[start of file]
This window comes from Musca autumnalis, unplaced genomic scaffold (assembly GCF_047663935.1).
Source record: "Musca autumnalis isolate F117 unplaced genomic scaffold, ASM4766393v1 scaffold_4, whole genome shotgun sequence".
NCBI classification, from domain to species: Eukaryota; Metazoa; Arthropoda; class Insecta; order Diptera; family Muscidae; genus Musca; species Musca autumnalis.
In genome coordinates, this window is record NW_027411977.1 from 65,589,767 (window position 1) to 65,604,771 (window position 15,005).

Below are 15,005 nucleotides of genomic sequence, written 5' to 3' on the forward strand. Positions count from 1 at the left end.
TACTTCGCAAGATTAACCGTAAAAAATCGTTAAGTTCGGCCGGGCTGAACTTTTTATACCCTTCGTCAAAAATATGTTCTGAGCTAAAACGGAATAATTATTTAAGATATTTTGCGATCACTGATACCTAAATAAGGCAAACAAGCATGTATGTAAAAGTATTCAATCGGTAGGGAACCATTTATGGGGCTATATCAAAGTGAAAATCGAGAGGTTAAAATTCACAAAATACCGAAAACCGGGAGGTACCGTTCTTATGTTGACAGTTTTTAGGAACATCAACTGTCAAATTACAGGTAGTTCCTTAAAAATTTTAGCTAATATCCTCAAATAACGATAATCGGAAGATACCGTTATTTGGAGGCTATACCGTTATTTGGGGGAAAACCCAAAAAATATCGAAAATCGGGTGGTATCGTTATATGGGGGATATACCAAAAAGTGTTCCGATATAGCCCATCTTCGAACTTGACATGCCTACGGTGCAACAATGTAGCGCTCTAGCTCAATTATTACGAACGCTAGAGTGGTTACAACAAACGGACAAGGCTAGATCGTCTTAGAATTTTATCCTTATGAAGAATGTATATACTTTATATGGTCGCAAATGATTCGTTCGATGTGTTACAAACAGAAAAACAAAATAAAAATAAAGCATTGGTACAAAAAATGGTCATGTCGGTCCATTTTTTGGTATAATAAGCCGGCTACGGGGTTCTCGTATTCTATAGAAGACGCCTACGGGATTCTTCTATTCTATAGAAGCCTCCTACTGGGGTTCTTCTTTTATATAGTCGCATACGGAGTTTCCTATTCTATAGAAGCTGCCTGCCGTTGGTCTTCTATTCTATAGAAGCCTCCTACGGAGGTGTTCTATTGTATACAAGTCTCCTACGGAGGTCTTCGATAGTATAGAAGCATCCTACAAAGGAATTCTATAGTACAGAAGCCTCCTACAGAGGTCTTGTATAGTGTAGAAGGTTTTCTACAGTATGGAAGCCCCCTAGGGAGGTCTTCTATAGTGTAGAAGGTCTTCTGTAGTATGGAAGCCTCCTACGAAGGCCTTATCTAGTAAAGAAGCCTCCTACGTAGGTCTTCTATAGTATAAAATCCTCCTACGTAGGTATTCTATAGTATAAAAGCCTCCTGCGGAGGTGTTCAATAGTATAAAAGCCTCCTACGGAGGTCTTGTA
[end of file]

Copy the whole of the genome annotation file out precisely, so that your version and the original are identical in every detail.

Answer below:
This window comes from Musca autumnalis, unplaced genomic scaffold (assembly GCF_047663935.1).
Source record: "Musca autumnalis isolate F117 unplaced genomic scaffold, ASM4766393v1 scaffold_4, whole genome shotgun sequence".
NCBI classification, from domain to species: Eukaryota; Metazoa; Arthropoda; class Insecta; order Diptera; family Muscidae; genus Musca; species Musca autumnalis.
In genome coordinates, this window is record NW_027411977.1 from 65,589,767 (window position 1) to 65,604,771 (window position 15,005).

Below are 15,005 nucleotides of genomic sequence, written 5' to 3' on the forward strand. Positions count from 1 at the left end.
TACTTCGCAAGATTAACCGTAAAAAATCGTTAAGTTCGGCCGGGCTGAACTTTTTATACCCTTCGTCAAAAATATGTTCTGAGCTAAAACGGAATAATTATTTAAGATATTTTGCGATCACTGATACCTAAATAAGGCAAACAAGCATGTATGTAAAAGTATTCAATCGGTAGGGAACCATTTATGGGGCTATATCAAAGTGAAAATCGAGAGGTTAAAATTCACAAAATACCGAAAACCGGGAGGTACCGTTCTTATGTTGACAGTTTTTAGGAACATCAACTGTCAAATTACAGGTAGTTCCTTAAAAATTTTAGCTAATATCCTCAAATAACGATAATCGGAAGATACCGTTATTTGGAGGCTATACCGTTATTTGGGGGAAAACCCAAAAAATATCGAAAATCGGGTGGTATCGTTATATGGGGGATATACCAAAAAGTGTTCCGATATAGCCCATCTTCGAACTTGACATGCCTACGGTGCAACAATGTAGCGCTCTAGCTCAATTATTACGAACGCTAGAGTGGTTACAACAAACGGACAAGGCTAGATCGTCTTAGAATTTTATCCTTATGAAGAATGTATATACTTTATATGGTCGCAAATGATTCGTTCGATGTGTTACAAACAGAAAAACAAAATAAAAATAAAGCATTGGTACAAAAAATGGTCATGTCGGTCCATTTTTTGGTATAATAAGCCGGCTACGGGGTTCTCGTATTCTATAGAAGACGCCTACGGGATTCTTCTATTCTATAGAAGCCTCCTACTGGGGTTCTTCTTTTATATAGTCGCATACGGAGTTTCCTATTCTATAGAAGCTGCCTGCCGTTGGTCTTCTATTCTATAGAAGCCTCCTACGGAGGTGTTCTATTGTATACAAGTCTCCTACGGAGGTCTTCGATAGTATAGAAGCATCCTACAAAGGAATTCTATAGTACAGAAGCCTCCTACAGAGGTCTTGTATAGTGTAGAAGGTTTTCTACAGTATGGAAGCCCCCTAGGGAGGTCTTCTATAGTGTAGAAGGTCTTCTGTAGTATGGAAGCCTCCTACGAAGGCCTTATCTAGTAAAGAAGCCTCCTACGTAGGTCTTCTATAGTATAAAATCCTCCTACGTAGGTATTCTATAGTATAAAAGCCTCCTGCGGAGGTGTTCAATAGTATAAAAGCCTCCTACGGAGGTCTTGTA